Comments of the GFMC on the Fire Situation in Portugal:
Air humidity levels and air temperatures returned to normal levels for this time of the year (see below) and helped to bring the strongest blazes under control. Nevertheless, still several new fires started, though in general much smaller due to the thick fog that rolled onto Portugal´s coast.
According to a new´s report by The Australian from today (25 August 2005, see below) the government vowed to take steps to lower the risk of future fires, notably by changing subsidy rules to encourage the clearing of brush on people’s land. Further reasons for increased fire risk can be seen in the abandonment of large swathes of forests in the interior as young people have moved to coastal cities, a focus on planting profitable but highly combustible tree species like fast-growing eucalyptus, and the fact that the country’s roughly 3.3 million hectares of forest are split up among over half a million property owners.
Although the article points out possible reasons for the large number of severe wildfires in Portugal, it does not address the most important issue: arson. Arson can be considered as the main problem in dealing with fires in Portugal and is deeply rooted in its society and its responsability to natural resources.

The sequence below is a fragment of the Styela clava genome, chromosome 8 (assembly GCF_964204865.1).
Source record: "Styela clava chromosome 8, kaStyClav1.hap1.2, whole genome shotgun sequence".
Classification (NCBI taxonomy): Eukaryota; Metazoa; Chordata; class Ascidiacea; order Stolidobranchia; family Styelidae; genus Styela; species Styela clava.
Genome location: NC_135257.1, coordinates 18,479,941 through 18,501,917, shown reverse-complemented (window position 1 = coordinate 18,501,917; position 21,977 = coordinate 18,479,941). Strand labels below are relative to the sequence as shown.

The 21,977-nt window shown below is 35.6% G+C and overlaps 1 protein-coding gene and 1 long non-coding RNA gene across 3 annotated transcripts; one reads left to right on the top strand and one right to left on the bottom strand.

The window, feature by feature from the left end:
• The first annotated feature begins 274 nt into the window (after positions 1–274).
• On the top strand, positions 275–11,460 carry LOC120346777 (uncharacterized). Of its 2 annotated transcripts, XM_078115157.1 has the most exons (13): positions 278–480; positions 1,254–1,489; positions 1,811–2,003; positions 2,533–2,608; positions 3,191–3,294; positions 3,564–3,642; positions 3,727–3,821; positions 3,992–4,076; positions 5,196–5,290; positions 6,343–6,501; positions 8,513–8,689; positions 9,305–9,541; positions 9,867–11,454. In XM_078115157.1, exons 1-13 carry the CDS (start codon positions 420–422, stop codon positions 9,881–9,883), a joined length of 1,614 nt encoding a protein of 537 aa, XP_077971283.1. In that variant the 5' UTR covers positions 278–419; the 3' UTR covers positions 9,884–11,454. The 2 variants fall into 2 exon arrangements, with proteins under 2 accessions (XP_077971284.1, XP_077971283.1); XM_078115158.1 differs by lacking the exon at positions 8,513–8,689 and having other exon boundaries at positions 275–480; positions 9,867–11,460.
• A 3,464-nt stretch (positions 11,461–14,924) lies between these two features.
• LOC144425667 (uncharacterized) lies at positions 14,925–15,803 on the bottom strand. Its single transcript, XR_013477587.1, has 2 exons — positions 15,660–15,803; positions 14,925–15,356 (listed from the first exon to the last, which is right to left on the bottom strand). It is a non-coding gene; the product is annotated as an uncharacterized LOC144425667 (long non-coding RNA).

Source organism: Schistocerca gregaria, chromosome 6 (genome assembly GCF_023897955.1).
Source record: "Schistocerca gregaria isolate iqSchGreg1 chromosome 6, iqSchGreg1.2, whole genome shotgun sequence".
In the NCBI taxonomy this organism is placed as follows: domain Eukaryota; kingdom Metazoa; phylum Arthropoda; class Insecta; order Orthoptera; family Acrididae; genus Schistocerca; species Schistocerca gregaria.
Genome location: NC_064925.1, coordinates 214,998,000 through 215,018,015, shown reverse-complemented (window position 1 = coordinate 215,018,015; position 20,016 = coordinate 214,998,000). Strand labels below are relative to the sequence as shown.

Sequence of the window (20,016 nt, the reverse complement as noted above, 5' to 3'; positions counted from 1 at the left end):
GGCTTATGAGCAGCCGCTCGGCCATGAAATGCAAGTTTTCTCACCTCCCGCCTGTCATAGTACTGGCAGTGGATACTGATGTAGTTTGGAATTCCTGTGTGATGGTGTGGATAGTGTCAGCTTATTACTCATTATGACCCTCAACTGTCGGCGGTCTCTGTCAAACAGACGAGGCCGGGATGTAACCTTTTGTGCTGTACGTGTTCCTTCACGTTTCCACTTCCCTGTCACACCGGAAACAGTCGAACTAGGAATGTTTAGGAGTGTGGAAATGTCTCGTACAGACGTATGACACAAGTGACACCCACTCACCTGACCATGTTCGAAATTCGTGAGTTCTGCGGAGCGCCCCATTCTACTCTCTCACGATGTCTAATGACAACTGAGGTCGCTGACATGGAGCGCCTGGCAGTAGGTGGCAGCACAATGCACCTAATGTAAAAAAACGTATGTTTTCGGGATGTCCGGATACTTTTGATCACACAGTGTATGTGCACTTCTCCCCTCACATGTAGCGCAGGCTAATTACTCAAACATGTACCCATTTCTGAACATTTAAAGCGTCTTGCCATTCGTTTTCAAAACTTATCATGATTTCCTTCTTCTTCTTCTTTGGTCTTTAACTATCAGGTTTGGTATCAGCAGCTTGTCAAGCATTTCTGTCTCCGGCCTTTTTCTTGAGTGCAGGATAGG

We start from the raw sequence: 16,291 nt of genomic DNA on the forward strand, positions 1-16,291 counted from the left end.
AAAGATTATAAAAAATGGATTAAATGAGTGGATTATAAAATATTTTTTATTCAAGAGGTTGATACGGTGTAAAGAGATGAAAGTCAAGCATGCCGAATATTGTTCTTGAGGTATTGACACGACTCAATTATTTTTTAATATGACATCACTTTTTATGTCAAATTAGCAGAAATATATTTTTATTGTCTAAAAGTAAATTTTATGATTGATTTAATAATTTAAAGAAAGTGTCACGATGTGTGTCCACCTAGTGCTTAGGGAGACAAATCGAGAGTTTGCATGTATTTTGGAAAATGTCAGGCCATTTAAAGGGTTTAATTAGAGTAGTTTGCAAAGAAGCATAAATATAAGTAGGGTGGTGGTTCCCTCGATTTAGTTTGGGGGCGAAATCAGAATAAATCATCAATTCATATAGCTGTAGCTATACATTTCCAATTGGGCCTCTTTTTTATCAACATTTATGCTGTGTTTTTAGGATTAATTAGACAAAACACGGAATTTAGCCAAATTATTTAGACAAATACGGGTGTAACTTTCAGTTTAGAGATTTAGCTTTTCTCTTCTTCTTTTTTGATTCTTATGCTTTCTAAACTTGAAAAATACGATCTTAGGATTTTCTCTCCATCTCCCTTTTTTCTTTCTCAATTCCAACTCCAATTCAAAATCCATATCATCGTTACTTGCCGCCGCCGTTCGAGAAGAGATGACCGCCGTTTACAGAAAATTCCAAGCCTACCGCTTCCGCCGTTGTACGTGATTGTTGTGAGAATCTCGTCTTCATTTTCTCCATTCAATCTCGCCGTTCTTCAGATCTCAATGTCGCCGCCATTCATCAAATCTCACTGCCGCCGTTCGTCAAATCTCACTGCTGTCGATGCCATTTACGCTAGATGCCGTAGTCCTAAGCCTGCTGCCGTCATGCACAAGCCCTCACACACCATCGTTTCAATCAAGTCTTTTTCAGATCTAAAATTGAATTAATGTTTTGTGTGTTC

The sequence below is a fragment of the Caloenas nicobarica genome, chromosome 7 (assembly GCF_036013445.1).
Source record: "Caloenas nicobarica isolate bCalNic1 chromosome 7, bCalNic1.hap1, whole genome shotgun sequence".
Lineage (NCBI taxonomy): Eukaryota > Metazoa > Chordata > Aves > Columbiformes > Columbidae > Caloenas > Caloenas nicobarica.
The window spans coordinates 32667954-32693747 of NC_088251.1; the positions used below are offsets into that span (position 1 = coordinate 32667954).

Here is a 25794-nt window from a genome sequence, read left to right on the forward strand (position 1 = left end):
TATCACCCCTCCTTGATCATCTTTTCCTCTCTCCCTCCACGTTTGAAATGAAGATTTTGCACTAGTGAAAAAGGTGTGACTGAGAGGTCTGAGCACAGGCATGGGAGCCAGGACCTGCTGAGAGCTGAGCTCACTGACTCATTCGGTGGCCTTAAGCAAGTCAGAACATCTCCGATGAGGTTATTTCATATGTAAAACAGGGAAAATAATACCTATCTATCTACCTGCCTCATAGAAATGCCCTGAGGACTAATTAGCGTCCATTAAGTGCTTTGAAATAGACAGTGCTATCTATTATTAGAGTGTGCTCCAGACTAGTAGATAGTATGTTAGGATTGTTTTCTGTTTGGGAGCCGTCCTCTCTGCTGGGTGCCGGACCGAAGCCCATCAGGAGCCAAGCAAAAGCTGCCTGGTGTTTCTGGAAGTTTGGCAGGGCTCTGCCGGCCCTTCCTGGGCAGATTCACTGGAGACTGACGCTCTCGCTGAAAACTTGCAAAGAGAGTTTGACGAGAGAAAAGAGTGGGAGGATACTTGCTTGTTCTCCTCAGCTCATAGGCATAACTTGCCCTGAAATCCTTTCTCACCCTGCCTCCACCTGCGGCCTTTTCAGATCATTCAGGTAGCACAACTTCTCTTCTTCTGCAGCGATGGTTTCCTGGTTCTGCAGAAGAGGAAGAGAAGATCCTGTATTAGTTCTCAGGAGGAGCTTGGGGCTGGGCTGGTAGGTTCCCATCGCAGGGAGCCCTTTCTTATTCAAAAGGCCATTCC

Latest satellite scenes showing fires and fire affected areas in Central Portugal:
Drought-ravaged forests in Portugal continued to burn in the fourth week of August 2005. This image of the fires (outlined in red) was captured on 24 August 2005, by the Moderate Resolution Imaging Spectroradiometer (MODIS) on NASAs Terra satellite.
TERRA 24 August 2005 13:35 hrs UTC (Image courtesy MODIS) True colour: Bands 1-4-3 False Colour: Bands 7-2-1
The links provide a 250 m resolution for both scenes
The infrared-enhanced image makes burned areas (deep reddish brown) stand out from healthy vegetation (bright green) and water (dark blue). Clouds appear bright blue.